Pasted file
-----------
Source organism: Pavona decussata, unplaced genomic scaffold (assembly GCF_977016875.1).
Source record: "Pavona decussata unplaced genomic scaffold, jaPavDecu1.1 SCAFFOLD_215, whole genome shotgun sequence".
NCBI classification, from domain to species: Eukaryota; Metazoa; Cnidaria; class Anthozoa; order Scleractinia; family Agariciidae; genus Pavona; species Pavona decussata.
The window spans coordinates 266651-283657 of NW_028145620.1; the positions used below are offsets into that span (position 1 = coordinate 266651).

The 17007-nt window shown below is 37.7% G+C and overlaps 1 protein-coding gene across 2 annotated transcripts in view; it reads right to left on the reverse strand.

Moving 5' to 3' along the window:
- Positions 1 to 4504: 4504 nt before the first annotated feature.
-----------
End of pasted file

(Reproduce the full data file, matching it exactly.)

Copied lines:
Source organism: Pavona decussata, unplaced genomic scaffold (assembly GCF_977016875.1).
Source record: "Pavona decussata unplaced genomic scaffold, jaPavDecu1.1 SCAFFOLD_215, whole genome shotgun sequence".
NCBI classification, from domain to species: Eukaryota; Metazoa; Cnidaria; class Anthozoa; order Scleractinia; family Agariciidae; genus Pavona; species Pavona decussata.
The window spans coordinates 266651-283657 of NW_028145620.1; the positions used below are offsets into that span (position 1 = coordinate 266651).

The 17007-nt window shown below is 37.7% G+C and overlaps 1 protein-coding gene across 2 annotated transcripts in view; it reads right to left on the reverse strand.

Moving 5' to 3' along the window:
- Positions 1 to 4504: 4504 nt before the first annotated feature.